Skip to main content

Maid: Hard Work, Low Pay, and a Mother's Will to Survive

Feature and Contest

Maid: Hard Work, Low Pay, and a Mother's Will to Survive

At 28, Stephanie Land turned to housekeeping to make ends meet. With a tenacious grip on her dream to provide her daughter the very best life possible, Stephanie worked days and took classes online to earn a college degree, and began to write relentlessly. She wrote the true stories that weren't being told: the stories of overworked and underpaid Americans. Of living on food stamps to eat. Of the government programs that provided her housing, but that doubled as halfway houses. The aloof government employees who called her lucky for receiving assistance. She wrote to remember the fight, to eventually cut through the deep-rooted stigmas of the working poor. MAID explores the underbelly of upper-middle-class America and the reality of what it's like to be in service to them.

- Click here to read more about the book and enter the contest.

Maid: Hard Work, Low Pay, and a Mother's Will to Survive
by Stephanie Land

  • Publication Date: January 22, 2019
  • Genres: Memoir, Nonfiction, Social Sciences
  • Hardcover: 288 pages
  • Publisher: Hachette Books
  • ISBN-10: 0316505110
  • ISBN-13: 9780316505116

Win 12 Copies of MAID for Your Group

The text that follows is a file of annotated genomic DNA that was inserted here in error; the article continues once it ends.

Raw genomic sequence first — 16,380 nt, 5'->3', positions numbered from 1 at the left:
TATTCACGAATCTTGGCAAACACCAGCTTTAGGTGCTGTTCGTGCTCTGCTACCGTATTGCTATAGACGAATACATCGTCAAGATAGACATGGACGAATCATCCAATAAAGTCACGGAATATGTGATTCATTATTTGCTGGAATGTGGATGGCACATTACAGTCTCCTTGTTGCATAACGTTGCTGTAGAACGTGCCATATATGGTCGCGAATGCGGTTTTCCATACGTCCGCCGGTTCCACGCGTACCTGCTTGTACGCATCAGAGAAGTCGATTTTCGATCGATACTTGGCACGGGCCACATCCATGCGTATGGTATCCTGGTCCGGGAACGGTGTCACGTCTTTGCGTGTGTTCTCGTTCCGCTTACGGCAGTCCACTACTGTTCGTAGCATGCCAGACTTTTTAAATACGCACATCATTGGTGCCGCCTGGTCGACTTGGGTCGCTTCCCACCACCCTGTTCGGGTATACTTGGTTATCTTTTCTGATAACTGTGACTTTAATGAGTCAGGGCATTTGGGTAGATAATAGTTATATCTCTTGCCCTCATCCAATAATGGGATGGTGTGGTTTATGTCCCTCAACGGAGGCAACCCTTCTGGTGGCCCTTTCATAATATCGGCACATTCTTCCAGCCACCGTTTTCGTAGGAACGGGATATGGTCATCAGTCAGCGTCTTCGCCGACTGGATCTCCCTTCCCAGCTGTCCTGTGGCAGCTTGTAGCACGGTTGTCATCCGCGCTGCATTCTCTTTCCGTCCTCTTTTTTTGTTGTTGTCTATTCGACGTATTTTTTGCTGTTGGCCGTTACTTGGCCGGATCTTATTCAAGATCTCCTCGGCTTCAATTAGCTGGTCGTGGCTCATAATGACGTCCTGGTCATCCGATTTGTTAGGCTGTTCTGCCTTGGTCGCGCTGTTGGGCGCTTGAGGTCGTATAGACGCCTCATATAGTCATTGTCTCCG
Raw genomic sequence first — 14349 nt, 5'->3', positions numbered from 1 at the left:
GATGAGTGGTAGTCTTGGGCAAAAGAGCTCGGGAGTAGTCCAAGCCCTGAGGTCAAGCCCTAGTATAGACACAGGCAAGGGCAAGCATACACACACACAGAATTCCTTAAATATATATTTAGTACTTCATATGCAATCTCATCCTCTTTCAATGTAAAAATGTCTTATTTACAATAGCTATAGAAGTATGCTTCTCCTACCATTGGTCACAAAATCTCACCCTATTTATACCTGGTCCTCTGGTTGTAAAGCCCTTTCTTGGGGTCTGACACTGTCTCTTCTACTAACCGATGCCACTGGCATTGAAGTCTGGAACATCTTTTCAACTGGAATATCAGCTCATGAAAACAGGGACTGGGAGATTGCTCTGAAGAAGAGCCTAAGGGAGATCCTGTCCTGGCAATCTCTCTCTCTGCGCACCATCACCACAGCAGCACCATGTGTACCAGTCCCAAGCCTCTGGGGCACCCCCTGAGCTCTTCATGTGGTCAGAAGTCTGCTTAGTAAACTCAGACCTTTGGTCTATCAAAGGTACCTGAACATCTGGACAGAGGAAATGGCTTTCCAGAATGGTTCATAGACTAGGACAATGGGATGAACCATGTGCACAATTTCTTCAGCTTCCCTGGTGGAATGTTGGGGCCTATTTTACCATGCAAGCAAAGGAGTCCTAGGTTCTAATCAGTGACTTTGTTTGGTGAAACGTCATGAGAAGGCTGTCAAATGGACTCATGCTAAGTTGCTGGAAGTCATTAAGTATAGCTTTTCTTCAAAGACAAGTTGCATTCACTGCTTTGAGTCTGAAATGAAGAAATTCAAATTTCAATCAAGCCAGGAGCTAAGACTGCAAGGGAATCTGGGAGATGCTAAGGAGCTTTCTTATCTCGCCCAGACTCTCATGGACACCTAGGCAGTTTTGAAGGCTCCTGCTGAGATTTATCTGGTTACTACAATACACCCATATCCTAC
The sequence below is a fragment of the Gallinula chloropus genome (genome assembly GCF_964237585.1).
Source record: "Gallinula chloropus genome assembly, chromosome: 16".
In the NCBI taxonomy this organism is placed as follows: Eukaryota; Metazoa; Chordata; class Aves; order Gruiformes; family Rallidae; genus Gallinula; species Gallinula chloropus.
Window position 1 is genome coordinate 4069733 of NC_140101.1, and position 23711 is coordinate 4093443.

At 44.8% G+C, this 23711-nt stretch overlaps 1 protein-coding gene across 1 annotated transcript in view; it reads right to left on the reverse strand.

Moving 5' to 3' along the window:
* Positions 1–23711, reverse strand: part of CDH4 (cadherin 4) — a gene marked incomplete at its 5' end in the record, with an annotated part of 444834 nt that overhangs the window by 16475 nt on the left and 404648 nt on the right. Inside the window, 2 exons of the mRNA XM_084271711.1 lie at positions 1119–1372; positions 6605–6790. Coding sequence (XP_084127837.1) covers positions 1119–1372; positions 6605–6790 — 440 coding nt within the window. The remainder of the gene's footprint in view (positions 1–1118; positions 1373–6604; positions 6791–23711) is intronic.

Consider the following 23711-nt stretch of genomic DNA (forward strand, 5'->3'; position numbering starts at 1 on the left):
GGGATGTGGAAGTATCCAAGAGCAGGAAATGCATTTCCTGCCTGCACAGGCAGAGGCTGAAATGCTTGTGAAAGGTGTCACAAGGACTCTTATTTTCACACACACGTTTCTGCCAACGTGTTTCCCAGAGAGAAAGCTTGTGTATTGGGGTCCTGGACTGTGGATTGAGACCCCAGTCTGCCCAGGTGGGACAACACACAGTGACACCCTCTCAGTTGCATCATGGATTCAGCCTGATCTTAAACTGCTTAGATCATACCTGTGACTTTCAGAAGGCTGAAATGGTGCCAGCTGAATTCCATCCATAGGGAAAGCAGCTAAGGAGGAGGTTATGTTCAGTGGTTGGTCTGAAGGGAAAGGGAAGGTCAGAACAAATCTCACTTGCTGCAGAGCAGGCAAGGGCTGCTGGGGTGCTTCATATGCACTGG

and an Opportunity to Chat with Stephanie Land!

We are celebrating the January 22nd release of MAID: Hard Work, Low Pay, and a Mother's Will to Survive with a special contest that will give five groups the chance to win 12 copies of Stephanie Land's eye-opening memoir, plus the opportunity to chat with the author. Ten additional readers will be awarded a copy of the book, which exposes the reality of pursuing the American dream from below the poverty line. To enter, please fill out this form by Wednesday, February 6th at noon ET.

More about MAID: Hard Work, Low Pay, and a Mother's Will to Survive:
At 28, Stephanie Land’s plans of breaking free from the roots of her hometown in the Pacific Northwest to chase her dreams of attending a university and becoming a writer were cut short when a summer fling turned into an unexpected pregnancy. She turned to housekeeping to make ends meet.

With a tenacious grip on her dream to provide her daughter the very best life possible, Stephanie worked days and took classes online to earn a college degree, and began to write relentlessly. She wrote the true stories that weren’t being told: the stories of overworked and underpaid Americans. Of living on food stamps and WIC (Women, Infants and Children) coupons to eat. Of the government programs that provided her housing, but that doubled as halfway houses. The aloof government employees who called her lucky for receiving assistance while she didn’t feel lucky at all. She wrote to remember the fight, to eventually cut through the deep-rooted stigmas of the working poor.

MAID explores the underbelly of upper-middle-class America and the reality of what it’s like to be in service to them. “I’d become a nameless ghost,” Stephanie writes about her relationship with her clients, many of whom do not know her from any other cleaner, but who she learns plenty about. As she begins to discover more about her clients’ lives --- their sadness and love, too --- she begins to find hope in her own path.

Her compassionate, unflinching writing as a journalist gives voice to the “servant” worker, and those pursuing the American Dream from below the poverty line. MAID is Stephanie’s story, but it’s not her alone. It is an inspiring testament to the strength, determination and ultimate triumph of the human spirit.